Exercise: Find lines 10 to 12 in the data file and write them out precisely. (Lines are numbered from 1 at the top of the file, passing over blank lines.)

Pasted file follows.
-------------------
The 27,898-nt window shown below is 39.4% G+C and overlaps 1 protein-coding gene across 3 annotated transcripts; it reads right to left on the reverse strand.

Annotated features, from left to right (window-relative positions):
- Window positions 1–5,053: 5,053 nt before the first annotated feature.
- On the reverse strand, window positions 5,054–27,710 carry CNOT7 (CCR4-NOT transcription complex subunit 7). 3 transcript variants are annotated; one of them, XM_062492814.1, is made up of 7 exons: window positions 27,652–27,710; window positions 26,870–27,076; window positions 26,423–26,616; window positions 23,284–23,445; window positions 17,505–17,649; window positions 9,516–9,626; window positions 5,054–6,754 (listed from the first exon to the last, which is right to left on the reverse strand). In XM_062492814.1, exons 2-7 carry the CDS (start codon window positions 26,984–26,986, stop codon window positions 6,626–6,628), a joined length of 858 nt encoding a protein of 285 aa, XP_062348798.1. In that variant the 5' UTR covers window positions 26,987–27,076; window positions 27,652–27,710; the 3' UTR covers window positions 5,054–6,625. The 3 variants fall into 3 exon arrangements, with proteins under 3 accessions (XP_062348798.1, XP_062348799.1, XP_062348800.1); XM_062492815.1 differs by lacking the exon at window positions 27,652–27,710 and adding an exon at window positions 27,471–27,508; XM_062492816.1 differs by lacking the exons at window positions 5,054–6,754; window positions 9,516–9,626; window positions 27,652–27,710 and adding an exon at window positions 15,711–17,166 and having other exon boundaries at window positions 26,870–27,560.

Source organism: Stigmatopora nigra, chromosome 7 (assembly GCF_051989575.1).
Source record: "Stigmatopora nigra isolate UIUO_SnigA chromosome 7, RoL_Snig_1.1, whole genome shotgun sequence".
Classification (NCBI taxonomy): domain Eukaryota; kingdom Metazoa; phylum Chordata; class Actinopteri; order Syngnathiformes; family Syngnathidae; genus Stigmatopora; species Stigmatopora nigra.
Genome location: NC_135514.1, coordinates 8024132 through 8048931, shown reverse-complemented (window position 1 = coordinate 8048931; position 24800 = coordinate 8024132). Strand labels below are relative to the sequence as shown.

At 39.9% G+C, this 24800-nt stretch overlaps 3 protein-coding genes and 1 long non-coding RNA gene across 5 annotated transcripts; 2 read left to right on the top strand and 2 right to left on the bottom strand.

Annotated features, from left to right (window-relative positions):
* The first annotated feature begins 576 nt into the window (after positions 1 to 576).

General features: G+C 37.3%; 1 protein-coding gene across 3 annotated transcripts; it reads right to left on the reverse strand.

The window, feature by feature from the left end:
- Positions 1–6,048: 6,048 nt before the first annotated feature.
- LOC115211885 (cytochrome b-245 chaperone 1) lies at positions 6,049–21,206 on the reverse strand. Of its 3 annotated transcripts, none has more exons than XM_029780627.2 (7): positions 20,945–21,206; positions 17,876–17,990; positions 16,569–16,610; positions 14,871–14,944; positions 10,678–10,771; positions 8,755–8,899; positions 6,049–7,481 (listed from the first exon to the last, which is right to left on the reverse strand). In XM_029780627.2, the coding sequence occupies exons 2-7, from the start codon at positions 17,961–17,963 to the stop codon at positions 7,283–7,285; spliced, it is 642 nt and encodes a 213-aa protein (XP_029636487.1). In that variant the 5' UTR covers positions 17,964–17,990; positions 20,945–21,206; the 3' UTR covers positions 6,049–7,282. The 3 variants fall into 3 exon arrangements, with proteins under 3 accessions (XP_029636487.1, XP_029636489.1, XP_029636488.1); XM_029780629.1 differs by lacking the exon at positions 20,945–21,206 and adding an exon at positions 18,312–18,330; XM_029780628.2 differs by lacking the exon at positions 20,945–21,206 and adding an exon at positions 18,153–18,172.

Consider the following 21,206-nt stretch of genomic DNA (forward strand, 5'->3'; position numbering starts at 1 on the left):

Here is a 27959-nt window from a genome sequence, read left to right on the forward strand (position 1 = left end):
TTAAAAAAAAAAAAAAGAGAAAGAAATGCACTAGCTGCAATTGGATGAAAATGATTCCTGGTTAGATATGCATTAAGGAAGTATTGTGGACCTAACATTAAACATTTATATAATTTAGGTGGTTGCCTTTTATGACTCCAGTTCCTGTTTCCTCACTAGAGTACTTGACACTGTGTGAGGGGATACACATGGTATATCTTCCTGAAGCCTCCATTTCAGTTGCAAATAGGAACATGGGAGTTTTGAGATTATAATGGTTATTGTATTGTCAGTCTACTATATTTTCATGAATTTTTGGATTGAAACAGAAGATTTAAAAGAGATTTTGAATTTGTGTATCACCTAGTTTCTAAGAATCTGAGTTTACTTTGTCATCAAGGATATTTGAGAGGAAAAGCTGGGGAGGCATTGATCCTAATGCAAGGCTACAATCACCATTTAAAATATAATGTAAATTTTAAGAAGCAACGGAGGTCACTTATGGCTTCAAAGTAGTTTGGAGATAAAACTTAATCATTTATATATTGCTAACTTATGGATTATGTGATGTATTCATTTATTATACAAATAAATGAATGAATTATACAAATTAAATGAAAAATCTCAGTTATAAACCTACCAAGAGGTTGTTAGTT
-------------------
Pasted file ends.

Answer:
Annotated features, from left to right (window-relative positions):
* The first annotated feature begins 576 nt into the window (after positions 1 to 576).

General features: G+C 37.3%; 1 protein-coding gene across 3 annotated transcripts; it reads right to left on the reverse strand.